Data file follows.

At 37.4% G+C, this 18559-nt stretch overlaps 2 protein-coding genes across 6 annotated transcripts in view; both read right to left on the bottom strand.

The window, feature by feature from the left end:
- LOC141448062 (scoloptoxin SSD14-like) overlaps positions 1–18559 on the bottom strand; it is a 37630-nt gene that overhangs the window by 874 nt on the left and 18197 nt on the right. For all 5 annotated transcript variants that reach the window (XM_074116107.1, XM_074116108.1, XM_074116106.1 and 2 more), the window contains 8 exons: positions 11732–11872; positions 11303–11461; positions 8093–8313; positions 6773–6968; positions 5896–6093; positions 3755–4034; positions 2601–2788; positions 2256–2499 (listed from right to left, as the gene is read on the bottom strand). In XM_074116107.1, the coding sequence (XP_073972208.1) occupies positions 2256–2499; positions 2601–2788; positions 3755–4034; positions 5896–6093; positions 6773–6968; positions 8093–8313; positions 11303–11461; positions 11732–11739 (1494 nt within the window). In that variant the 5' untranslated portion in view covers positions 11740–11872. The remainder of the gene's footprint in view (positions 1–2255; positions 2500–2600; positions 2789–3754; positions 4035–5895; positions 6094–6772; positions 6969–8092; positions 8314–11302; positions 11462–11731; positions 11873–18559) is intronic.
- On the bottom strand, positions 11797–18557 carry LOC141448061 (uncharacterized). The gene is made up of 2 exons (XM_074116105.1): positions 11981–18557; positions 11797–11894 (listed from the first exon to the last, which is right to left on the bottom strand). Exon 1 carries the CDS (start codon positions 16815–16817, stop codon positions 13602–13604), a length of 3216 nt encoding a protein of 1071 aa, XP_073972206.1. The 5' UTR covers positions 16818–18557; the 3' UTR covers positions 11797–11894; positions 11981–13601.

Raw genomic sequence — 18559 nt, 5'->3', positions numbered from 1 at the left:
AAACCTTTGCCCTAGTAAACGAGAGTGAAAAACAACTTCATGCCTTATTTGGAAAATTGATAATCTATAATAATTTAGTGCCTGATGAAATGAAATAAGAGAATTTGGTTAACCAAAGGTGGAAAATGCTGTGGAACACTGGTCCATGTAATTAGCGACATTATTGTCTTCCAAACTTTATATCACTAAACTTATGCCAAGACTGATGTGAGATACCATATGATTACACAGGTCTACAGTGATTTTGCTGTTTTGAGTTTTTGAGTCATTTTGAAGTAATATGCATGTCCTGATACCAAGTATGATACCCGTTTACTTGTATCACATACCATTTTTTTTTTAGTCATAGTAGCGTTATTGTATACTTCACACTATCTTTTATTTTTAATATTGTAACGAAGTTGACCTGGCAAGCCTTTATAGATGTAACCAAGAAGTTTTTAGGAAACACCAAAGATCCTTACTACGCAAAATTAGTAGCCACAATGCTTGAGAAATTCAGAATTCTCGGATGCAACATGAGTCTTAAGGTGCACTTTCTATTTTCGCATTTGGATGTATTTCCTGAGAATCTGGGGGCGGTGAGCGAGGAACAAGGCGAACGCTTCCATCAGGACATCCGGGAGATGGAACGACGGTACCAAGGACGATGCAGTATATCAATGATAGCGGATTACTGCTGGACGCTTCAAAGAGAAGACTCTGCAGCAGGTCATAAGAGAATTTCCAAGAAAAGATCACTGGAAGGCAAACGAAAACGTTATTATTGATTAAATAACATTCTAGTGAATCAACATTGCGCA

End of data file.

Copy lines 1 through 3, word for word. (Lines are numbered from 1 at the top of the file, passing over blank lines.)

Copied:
At 37.4% G+C, this 18559-nt stretch overlaps 2 protein-coding genes across 6 annotated transcripts in view; both read right to left on the bottom strand.

The window, feature by feature from the left end:
- LOC141448062 (scoloptoxin SSD14-like) overlaps positions 1–18559 on the bottom strand; it is a 37630-nt gene that overhangs the window by 874 nt on the left and 18197 nt on the right. For all 5 annotated transcript variants that reach the window (XM_074116107.1, XM_074116108.1, XM_074116106.1 and 2 more), the window contains 8 exons: positions 11732–11872; positions 11303–11461; positions 8093–8313; positions 6773–6968; positions 5896–6093; positions 3755–4034; positions 2601–2788; positions 2256–2499 (listed from right to left, as the gene is read on the bottom strand). In XM_074116107.1, the coding sequence (XP_073972208.1) occupies positions 2256–2499; positions 2601–2788; positions 3755–4034; positions 5896–6093; positions 6773–6968; positions 8093–8313; positions 11303–11461; positions 11732–11739 (1494 nt within the window). In that variant the 5' untranslated portion in view covers positions 11740–11872. The remainder of the gene's footprint in view (positions 1–2255; positions 2500–2600; positions 2789–3754; positions 4035–5895; positions 6094–6772; positions 6969–8092; positions 8314–11302; positions 11462–11731; positions 11873–18559) is intronic.